OSHA-Approved State Plans: How They’re Different
So what is the difference between federal OSHA and OSHA-approved state plans?
The OSH Act requires the state plans to be “at least as effective” as the federal regulations. Meaning states are allowed (and in some cases encouraged) to go above-and-beyond the federal requirements.
Most state plans adopt the exact same regulations as the federal standards. Additionally, they may cover hazards not addressed by federal OSHA. At a minimum, state plans must:
- Conduct inspections to enforce its standards
- Cover state and local government workers
- Operate occupational safety and health training and education programs
State plans are not operated or enforced by the federal government. Instead, state governments oversee their own occupational safety and health programs. The federal government does however monitor and evaluate OSHA-approved state plans on an annual basis.
According to the OSHA website, this is done by:
- Determining whether the State Plan operates at least as effectively as Federal OSHA
- Tracking a State Plan’s progress in achieving its strategic and annual performance goals
- Ensuring that the State Plan is meeting its mandated OSH Act responsibilities
States with an OSHA-Approved State Plan
Currently, there are 21 states (and Puerto Rico) that have their own plan which covers both the private sector and state and local government employees. Additionally, there are 5 states (and one US territory) that currently cover only state and local government employees. Private industries within these states are regulated by Federal OSHA. Here’s a map from OSHA showing the states with their own plan:
What Employers Need to Know About State Plans
Because state plans must be “at least as effective” as the federal regulations, you can still use the Federal OSHA website to look up the laws and specific standards related to occupational safety and health.
However, it’s important to remember that your State Plan might go above-and-beyond the minimum requirements. So even if you’re in compliance with the federal regulations, you might be falling short of your state requirements.
So how do you ensure compliance for your organization?
Follow this link to learn about the specific laws and regulations enforced in your State Plan.
Another key difference you should be aware of is that state plans have established their own fines and penalties for non-compliance. They also have their own system for the review and appeal of citations, penalties, and abatement periods.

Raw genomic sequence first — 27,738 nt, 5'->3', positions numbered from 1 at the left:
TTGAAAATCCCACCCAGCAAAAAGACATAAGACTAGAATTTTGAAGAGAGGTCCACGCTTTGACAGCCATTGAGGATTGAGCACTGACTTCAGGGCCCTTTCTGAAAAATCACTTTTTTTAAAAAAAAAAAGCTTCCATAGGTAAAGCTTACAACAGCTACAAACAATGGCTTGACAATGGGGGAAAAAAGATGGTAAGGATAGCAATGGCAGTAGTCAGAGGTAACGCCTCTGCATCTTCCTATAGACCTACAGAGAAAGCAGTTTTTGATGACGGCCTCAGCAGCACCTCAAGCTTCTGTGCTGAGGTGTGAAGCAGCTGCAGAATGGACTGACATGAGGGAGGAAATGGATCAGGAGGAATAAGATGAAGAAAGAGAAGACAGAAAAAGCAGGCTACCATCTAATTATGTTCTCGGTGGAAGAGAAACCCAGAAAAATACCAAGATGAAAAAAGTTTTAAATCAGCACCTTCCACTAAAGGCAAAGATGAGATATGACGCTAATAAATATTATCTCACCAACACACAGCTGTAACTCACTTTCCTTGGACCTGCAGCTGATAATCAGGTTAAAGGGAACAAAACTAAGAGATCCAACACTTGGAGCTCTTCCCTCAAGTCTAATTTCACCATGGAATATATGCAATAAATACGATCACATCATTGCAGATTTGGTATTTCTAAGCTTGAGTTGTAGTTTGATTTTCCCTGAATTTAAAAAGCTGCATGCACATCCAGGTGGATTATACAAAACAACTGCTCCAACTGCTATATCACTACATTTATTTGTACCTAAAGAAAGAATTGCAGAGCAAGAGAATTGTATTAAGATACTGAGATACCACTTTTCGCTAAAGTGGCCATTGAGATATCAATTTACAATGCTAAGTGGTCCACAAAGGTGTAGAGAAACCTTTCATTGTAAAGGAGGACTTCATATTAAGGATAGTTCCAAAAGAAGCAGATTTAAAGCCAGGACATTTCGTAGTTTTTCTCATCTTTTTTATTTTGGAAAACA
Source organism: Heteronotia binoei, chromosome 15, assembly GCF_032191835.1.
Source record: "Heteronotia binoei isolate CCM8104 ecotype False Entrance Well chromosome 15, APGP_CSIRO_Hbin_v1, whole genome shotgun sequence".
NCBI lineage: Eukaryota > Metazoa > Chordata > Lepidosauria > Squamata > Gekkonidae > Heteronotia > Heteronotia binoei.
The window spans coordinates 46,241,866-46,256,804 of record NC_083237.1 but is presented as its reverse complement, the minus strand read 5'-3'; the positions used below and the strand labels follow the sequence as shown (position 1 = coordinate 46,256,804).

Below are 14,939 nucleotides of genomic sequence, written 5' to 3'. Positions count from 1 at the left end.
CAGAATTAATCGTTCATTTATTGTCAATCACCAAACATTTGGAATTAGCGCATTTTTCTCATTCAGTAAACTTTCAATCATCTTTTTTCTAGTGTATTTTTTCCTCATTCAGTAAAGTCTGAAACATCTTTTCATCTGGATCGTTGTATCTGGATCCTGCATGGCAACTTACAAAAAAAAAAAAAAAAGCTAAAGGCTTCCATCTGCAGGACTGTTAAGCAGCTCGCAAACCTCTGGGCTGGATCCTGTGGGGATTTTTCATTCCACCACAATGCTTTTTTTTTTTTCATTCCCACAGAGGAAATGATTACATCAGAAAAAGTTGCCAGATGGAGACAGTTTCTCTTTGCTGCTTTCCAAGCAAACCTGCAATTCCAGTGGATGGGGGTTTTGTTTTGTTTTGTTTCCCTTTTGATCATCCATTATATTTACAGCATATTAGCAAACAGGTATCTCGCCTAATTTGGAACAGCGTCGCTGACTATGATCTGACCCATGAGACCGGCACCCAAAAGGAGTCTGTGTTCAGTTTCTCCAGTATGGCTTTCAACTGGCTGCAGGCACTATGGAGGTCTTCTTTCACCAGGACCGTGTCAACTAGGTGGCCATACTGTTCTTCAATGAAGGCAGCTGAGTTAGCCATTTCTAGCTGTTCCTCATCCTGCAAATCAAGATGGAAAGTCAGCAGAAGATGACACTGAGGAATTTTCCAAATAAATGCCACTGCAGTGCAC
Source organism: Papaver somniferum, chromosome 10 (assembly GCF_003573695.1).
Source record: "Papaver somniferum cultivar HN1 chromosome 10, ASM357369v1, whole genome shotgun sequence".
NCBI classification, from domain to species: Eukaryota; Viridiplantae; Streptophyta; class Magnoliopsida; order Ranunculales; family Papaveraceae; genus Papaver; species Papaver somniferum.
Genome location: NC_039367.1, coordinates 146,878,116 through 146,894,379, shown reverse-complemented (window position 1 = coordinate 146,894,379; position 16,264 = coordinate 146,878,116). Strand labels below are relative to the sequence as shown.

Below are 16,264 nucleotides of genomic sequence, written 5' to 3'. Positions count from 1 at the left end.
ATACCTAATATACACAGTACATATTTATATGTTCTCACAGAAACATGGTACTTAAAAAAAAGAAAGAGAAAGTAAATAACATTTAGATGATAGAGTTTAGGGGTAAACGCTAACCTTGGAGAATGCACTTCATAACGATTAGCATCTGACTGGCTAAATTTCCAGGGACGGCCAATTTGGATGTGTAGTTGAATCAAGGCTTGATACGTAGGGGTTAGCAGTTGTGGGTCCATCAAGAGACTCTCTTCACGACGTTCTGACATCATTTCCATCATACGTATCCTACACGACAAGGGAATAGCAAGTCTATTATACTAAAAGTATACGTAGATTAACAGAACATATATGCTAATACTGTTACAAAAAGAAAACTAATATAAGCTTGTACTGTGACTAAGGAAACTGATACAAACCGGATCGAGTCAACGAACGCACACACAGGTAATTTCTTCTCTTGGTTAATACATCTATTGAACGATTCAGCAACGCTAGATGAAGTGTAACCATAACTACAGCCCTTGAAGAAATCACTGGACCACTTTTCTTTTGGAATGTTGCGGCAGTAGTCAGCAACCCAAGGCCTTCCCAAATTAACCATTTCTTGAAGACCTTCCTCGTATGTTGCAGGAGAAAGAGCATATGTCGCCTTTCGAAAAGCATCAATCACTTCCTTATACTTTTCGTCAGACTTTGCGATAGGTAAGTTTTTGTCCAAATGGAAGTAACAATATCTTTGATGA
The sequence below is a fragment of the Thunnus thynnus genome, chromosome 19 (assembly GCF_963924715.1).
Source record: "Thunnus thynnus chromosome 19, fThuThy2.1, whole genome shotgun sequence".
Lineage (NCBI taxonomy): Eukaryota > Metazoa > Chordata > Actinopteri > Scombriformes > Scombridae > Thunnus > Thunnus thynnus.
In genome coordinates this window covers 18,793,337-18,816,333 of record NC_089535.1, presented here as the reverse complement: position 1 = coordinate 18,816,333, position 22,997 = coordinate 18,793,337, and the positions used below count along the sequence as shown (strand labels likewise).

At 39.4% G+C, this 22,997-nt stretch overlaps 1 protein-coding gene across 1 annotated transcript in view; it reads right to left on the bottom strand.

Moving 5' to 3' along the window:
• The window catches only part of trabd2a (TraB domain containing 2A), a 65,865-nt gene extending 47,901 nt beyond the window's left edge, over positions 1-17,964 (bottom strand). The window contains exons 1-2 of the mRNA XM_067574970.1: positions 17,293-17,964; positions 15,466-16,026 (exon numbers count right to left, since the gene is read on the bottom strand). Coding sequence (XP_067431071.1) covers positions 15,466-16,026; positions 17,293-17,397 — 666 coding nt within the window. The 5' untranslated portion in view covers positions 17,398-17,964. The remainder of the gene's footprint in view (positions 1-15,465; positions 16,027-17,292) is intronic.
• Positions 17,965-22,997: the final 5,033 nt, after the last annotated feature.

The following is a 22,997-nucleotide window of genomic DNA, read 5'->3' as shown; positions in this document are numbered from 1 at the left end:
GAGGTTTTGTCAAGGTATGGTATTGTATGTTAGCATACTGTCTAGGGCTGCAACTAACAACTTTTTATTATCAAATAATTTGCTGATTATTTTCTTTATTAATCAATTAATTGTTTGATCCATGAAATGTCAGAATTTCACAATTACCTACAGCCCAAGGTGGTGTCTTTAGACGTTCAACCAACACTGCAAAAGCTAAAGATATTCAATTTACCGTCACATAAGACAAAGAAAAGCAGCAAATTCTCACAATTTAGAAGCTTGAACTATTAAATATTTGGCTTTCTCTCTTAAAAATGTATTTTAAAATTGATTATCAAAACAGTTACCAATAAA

Organizations that operate under a State Plan might also be more likely to experience an OSHA inspection. This is simply due to the fact that state agencies are able to cover more ground than the federal government.
A benefit to employees is that state plans are typically faster at responding to complaints and requests for assistance.
Employers might also see that as a benefit, rather than a drawback. Remember, state plans must meet the minimum requirements that the federal plan has. That includes education, outreach, and penalty-free consultations.
Regulatory Compliance Software
In order to understand what regulations, policies, and obligations are applicable to your organization, you may want to consider using regulatory compliance software. Eliminate non-compliance risks by using a system like the Enablon solution.
With our solution, you’ll be able to:
- Determine which rules and regulations are applicable to your organization
- Ensure regulatory compliance with OSHA and other state-approved plans
- Improve efficiency and accountability within your organization
- Prepare for regulatory changes, and always be ready to adapt
If you’re interested in learning about Enablon’s regulatory compliance software, or any of our other EHS management solutions, contact a representative today. You’re faced with enough safety challenges already. Don’t let the fear of non-compliance be another one. We can help.
View the recording of our webinar with J.M. Huber and Arcadis to learn valuable tips and best practices on the EHS software journey, including software selection, implementation, roll out, user adoption, and change management: